What are dentures?
A denture is a removable prosthesis used to replace missing teeth. Commonly referred to as ‘false teeth’, a denture is usually made of acrylic or a combination of acrylic and metal. A partial denture is fitted to replace some missing teeth whilst a complete denture is indicated when all natural teeth are missing. A good set of dentures helps you to eat, speak, function, and often improves a person’s appearance.
How long does it take to make dentures?
Depending on the complexity of each case, the duration of the treatment will vary. After the initial visit of examination and diagnosis, the subsequent visits will include taking impressions of the mouth, bite registration, try-in of the denture, fitting and review.
What to expect?
New dentures always feel strange when first placed in your mouth. Several days or weeks will be required before you get accustomed to them. Adaptation varies with different persons and often time and experience are essential before dentures can be worn comfortably and function effectively.
Useful suggestions to help you to adapt to the new dentures:
Eating – Eating will take a little practice. Starting with soft foods and foods cut into small pieces will help. Chew slowly using both sides of your mouth at the same time to prevent dentures from tipping. Once you become accustomed to chewing, include other foods until you return to your normal diet.
Sleeping – During your first few days you should wear your dentures all the time. But always remove them before going to bed. This will allow your gums to rest and promote oral health. Soak the dentures in water to prevent them drying out.
Increased salivary flow – You may experience an increase in salivary flow when the dentures are first put in. This is a natural response of the salivary glands and they will return to normal after a few weeks.
Speech – New dentures may alter your speech initially and pronouncing certain words may require practice. Speed up the adaption process by reading out loud and repeating troublesome words. This problem usually resolves with practice.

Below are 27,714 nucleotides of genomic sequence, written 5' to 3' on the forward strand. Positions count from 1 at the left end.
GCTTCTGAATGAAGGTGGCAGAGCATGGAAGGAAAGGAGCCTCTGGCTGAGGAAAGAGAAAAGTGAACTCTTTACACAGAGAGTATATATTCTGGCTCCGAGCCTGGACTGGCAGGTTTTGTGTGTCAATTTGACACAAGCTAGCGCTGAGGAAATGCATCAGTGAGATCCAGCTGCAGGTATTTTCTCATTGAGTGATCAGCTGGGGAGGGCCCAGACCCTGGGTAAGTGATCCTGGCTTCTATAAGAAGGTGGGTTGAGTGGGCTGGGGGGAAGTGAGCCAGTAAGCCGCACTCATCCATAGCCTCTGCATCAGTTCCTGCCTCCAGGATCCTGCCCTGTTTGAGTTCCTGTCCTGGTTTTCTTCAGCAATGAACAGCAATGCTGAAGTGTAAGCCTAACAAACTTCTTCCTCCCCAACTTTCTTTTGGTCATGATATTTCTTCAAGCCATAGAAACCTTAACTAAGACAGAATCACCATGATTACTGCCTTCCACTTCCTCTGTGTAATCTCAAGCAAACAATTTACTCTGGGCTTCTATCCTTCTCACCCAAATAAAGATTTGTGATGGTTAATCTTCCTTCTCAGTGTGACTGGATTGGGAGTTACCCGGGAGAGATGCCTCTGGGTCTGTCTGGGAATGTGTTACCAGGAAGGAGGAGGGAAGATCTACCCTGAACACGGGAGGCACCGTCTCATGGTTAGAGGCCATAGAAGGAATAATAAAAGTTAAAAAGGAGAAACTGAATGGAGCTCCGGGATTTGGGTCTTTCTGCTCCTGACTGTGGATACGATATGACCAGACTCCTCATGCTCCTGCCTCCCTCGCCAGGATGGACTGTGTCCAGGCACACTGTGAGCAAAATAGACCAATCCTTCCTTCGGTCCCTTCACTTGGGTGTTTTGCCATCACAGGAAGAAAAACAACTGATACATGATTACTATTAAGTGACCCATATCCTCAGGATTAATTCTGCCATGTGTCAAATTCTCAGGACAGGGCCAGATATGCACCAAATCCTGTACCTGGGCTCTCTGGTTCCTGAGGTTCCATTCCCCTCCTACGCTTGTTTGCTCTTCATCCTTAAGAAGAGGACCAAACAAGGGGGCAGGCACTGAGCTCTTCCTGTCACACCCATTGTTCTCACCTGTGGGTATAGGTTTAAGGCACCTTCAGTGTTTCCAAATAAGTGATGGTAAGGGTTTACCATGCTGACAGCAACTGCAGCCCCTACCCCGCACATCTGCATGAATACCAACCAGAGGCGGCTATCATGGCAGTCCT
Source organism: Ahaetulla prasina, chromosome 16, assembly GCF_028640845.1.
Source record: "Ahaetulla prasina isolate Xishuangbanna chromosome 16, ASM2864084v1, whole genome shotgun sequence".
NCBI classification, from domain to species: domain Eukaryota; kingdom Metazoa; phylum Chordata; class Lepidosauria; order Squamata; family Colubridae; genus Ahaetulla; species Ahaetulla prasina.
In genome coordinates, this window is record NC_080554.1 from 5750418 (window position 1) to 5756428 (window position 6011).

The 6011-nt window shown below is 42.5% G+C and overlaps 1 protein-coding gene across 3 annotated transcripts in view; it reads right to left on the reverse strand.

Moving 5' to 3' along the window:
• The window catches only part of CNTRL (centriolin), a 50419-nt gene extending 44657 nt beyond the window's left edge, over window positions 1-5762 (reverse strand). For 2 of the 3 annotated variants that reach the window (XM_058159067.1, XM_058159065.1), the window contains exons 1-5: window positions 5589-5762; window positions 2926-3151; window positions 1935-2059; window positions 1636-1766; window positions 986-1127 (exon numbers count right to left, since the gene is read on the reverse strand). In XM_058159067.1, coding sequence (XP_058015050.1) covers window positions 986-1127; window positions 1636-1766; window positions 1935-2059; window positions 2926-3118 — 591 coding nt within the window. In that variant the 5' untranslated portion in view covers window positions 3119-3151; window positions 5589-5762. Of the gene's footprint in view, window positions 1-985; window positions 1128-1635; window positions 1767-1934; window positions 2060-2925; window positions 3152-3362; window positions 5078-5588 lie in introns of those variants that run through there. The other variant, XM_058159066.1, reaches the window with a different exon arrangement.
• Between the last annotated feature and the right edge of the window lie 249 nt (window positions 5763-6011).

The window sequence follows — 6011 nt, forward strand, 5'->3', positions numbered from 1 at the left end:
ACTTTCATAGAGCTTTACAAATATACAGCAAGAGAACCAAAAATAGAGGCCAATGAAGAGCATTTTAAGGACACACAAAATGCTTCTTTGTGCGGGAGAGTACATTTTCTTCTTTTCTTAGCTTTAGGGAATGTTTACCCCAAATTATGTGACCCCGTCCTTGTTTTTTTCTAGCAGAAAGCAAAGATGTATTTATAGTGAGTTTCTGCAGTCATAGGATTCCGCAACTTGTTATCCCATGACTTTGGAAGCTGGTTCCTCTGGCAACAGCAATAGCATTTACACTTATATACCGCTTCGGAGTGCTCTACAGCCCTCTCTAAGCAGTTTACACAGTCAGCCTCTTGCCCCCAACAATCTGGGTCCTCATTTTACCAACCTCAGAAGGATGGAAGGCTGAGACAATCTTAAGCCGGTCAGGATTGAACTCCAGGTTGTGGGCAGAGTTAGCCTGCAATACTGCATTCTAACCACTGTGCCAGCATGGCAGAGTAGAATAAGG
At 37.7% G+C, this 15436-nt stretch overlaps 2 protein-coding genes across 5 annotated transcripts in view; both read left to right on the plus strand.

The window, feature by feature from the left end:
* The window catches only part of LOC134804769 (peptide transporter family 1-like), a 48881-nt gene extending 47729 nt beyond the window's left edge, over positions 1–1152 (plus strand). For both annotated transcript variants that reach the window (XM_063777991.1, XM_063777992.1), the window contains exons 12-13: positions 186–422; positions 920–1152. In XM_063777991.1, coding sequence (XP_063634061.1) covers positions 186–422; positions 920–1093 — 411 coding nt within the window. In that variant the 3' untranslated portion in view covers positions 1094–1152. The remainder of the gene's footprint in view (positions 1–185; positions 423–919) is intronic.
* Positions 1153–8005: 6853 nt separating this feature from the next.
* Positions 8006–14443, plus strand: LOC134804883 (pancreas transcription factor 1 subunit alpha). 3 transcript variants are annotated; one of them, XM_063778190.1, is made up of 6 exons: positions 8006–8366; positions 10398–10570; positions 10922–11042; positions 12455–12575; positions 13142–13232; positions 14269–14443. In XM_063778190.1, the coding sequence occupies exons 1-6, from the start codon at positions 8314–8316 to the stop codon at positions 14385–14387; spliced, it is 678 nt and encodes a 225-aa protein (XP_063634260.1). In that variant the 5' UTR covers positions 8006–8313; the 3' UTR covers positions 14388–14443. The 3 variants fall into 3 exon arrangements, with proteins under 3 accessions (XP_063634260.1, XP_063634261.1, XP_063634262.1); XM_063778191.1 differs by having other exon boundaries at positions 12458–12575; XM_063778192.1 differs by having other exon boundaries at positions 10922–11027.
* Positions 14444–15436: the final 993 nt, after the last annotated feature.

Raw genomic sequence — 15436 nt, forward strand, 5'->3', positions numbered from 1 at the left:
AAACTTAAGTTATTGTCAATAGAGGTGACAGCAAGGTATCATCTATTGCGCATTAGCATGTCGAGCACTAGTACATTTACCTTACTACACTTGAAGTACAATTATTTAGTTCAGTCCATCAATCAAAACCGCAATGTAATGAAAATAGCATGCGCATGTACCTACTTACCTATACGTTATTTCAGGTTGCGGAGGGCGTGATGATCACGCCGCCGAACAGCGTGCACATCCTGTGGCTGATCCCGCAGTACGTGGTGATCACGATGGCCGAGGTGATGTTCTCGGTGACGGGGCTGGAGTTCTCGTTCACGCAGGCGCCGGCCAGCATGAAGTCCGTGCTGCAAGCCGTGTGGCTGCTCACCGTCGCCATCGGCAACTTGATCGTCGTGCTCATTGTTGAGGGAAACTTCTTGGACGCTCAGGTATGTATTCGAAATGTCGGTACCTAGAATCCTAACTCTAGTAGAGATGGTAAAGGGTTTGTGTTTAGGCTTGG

Sore spots – It’s quite common for your new dentures to cause minor irritation. This is the result of surface irregularities or pressure spots on the denture-bearing areas. Your dentist will relieve the discomfort by adjusting the denture surface. If the irritation is very painful stop wearing the denture and get in touch with your dentist immediately.
Caring for your dentures
If possible you should try to remove and clean your dentures after every meal, remembering the following:
- Use a soft brush or special denture brush
- Avoid very hot water as it may distort your denture
- Use toothpaste and mild detergent, avoid abrasive cleaners that can roughen the dentures‘ surface. Do not use bleach as this may whiten the pink acrylic.
- Always wash your dentures over a basin of water and hold them firmly while cleaning. Accidentally dropping them may cause them to chip or break.
Soak your dentures in denture cleanser once a week to remove stains and always rinse them thoroughly before using again.
When you are not wearing them store your dentures in water. They may lose their shape if left to dry out.
Your next denture review
Our jawbones and gums naturally shrink over time, this may cause your dentures to fit less securely. This can lead to problems with chewing, soreness and infections. A yearly check- up of your dentures means that we can help adjust them if needed. You should never try to do this yourself. During this appointment we will also take the opportunity to carry out our routine cancer check-up of your mouth.
With time and practice you be soon be eating, talking and smiling with your new dentures – just you would with your natural teeth.